The key to a fresh smelling house is ventilation, keeps those windows open people! Sometimes you want to add a little extra fragrance though, for a special occasion or just to lift the mood. Here’s how you can do so without resorting to chemical-filled cans or plug-ins. The bonus is you can make it ahead of time and simply heat when the time comes to use it!
All you need is a jar, water, and whatever smells good to you! I included citrus peel, a sprig of lavender, a rose geranium leaf, dried liquorice root, and a couple of drops of essential oil. Crush the botanicals a little to release their fragrance, pop them in the jar, top up with water and add any essential oil you fancy. You can keep it in the fridge for about a week and heat it up multiple times. I simply pop the jar in a bowl of hot water (I usually make myself a cup of tea and the leftover boiling water gets put to this use) and once nice and warm remove the lid. If you have a microwave you could give it a quick zap, minus the lid of course!
It’s lovely to enjoy the beautiful scent permeating your home knowing there’s nothing sinister accompanying the fragrance. Due to the nature of sourcing the scents (flowers, fruits etc) your air freshener will almost aways be seasonally appropriate which I really love. That and the practically non-existant cost!
I love indoor plants. Love them. Especially hanging plants. There’s something about tendrils cascading and over-flowing that proclaims health and relaxation. They turn a utilitarian environment into something fecund and verdant.
Of course hanging plants go hand in hand with macramé. Once the epitome of style only to be relegated to the daggy corners of the craft world in recent history, macramé has made a comeback. I had coveted the new stylish incarnations on etsy but was pleasantly surprised when I decided to save my pretty pennies and have a go at macramé myself. It’s so easy!
A little googling led me to Green Villages To DIY For: Crafty Ideas to Green Up Your Act, the second of which happens to be macramé. I like this tutorial because there is a YouTube video to watch as well as PDF instructions you can download for more detailed reference. It was very easy to follow and very soon I had my own little pot holder!
It’s very plain for macramé but sometimes simple is best, at least to start! I’ve since borrowed a couple of old macramé books from the library so we’ll see if I can make something more detailed with a little practice. I’m looking forward to making more plant hangers as gifts, hopefully with a little potted seedling I’ve raised myself included!
What’s your verdict on macramé, daggy or delightful?
This is the last citrus post for a while. I promise. And yes, it’s another drink!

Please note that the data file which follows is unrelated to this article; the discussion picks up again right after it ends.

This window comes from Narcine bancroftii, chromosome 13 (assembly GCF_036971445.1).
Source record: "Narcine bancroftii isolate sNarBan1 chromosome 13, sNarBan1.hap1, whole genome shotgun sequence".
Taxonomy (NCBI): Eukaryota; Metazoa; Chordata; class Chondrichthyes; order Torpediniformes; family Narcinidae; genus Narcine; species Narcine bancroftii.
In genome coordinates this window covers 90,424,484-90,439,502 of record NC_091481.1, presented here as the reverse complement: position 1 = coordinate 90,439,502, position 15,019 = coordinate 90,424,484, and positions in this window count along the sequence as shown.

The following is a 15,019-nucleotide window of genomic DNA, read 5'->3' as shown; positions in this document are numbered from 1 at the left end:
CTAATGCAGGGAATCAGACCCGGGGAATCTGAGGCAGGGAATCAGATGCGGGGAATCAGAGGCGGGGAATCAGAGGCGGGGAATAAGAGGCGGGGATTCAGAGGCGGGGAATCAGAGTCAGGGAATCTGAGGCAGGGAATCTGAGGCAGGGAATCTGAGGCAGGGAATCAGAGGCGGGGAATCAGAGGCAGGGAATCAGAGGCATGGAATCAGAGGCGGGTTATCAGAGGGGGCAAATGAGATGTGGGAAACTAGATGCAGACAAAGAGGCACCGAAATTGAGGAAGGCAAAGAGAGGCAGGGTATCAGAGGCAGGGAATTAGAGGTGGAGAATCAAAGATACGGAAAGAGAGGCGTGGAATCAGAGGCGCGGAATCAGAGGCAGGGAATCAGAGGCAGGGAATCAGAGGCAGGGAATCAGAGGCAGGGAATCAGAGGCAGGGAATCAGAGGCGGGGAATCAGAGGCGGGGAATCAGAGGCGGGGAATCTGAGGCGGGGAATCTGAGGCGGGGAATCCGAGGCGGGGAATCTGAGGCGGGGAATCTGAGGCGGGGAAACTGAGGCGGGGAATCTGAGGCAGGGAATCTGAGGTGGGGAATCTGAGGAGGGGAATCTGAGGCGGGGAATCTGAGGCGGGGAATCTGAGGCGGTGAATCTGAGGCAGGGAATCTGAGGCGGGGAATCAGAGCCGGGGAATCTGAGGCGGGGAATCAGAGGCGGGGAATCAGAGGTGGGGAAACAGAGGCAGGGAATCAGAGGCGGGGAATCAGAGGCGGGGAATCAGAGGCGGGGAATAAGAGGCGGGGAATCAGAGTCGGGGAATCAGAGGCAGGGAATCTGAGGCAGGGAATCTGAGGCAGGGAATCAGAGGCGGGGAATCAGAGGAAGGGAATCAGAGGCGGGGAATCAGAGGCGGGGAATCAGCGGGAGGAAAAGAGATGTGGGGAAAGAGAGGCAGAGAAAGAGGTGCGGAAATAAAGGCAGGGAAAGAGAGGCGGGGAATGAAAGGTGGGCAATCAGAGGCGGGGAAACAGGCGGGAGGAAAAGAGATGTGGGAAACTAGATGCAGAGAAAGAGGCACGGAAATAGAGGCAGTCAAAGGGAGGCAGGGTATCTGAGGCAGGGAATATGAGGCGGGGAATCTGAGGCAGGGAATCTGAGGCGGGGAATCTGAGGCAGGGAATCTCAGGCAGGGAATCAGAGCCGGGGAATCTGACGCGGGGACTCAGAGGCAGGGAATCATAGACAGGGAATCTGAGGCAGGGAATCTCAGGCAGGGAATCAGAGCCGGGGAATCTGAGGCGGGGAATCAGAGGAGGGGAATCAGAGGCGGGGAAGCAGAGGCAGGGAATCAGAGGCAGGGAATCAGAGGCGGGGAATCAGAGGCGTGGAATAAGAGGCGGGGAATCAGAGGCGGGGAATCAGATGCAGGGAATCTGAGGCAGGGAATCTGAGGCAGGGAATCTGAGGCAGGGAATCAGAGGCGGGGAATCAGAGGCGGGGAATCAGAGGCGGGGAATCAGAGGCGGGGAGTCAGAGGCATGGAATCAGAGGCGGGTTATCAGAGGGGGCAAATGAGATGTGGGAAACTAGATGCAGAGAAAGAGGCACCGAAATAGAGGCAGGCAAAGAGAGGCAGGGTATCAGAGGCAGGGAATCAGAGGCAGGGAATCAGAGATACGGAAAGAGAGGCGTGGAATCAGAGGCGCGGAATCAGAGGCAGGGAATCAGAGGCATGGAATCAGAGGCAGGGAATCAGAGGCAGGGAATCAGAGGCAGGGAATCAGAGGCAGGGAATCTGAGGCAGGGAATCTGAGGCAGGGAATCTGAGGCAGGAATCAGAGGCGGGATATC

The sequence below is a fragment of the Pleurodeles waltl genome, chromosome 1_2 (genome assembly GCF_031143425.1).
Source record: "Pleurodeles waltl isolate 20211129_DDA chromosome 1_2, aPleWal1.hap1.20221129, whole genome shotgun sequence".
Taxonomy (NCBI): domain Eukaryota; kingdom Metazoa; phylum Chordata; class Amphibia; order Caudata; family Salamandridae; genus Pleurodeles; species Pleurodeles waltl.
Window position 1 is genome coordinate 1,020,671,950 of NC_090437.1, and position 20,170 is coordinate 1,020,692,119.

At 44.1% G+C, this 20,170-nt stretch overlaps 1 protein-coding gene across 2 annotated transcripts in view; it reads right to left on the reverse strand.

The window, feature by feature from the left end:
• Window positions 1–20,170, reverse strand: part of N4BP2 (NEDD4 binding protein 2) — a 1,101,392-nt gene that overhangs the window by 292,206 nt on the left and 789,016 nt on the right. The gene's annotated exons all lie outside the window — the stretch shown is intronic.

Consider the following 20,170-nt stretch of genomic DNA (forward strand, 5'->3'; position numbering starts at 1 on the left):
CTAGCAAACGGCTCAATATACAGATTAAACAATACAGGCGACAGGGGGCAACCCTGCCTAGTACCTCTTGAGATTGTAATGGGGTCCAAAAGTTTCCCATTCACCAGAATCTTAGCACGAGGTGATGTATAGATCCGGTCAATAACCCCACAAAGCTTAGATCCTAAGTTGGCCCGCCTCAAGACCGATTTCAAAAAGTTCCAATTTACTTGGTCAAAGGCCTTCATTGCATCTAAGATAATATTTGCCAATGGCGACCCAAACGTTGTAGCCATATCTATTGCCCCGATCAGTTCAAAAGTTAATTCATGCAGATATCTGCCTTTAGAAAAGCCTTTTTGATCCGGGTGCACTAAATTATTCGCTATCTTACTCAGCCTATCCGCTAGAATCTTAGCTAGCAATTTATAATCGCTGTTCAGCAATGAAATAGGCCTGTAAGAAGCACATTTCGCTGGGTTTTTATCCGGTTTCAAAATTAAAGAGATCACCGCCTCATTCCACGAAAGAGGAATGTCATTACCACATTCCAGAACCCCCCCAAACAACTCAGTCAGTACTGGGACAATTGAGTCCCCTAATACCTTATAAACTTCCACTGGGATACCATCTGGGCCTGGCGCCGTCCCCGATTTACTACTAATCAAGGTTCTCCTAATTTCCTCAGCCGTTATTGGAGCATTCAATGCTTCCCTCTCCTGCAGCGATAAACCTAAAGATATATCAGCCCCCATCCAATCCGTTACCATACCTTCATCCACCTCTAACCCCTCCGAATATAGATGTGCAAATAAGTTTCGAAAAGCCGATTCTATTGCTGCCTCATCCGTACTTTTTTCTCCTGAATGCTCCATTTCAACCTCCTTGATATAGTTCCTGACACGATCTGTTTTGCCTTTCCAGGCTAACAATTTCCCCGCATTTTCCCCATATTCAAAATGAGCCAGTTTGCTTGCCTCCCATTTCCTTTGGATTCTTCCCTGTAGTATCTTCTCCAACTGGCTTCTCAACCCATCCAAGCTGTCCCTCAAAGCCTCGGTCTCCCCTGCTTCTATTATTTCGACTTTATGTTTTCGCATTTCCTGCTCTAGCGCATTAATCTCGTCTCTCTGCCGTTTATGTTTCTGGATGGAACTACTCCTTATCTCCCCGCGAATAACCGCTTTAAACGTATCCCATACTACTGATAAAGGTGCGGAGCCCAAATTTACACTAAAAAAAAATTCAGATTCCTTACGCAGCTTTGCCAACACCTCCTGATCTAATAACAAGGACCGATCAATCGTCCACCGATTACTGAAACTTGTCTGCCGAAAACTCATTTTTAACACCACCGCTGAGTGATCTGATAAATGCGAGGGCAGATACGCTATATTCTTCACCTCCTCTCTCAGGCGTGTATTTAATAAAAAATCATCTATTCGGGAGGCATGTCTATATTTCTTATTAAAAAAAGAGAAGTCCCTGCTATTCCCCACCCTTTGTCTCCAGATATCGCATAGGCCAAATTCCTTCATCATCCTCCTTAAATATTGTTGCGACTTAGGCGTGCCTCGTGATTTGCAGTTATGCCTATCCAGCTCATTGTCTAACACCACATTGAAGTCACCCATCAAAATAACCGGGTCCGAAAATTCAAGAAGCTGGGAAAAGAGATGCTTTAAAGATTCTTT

Lime cordial is a favourite around here. My husband loves a long cold cordial on a hot day so making lime cordial seemed like a good thing to do with all those limes.
I did a little googling and most recipes appeared to be quite similar so I decided to create my own version using ingredients and equipment I had on hand. In order to make juicing easier I boiled the limes for a couple of minutes, if you have a microwave you could give them a quick zap, as heating them releases all that lovely juice.
- 10 limes
- 4 cups water
- 6 cups sugar
- 1 tbsp citric acid
- Zest a couple of the limes.
- Juice the limes.
- Bring water to the boil with the lime zest.
- Add sugar and citric acid to boiling water.
- Stir until dissolved. Boil for about 3 minutes then remove from heat.
- Add lime juice and bring the cordial back to the boil and simmer gently for a couple of minutes.
- Remove from the heat and leave to cool.
- Pour into sterile bottles.
This makes a lovely fresh cordial, both cloudy and syrupy. If cloudy is not your thing you can strain the cordial before bottling using a fine sieve or muslin but I am quite content with a cloudy cordial. You can of course adjust the amount of sugar etc but remember sugar acts as the preservative here so yes, a lot is necessary (the upside being when you make it yourself you realise just how much sugar is in it and hopefully will serve accordingly!).
And yes, these are limes not lemons! They ripened on the tree in the sun so they are a wonderful yellow-lime green colour rather than the green limes you find in the supermarket which were picked unripe and ripened with gas after being stored for who knows how long (ugh). As you can see from the label it’s taken me a while to get this post up but the lovely hot weather over the weekend had my husband cracking open a bottle and it was delicious! I just had to share it with you.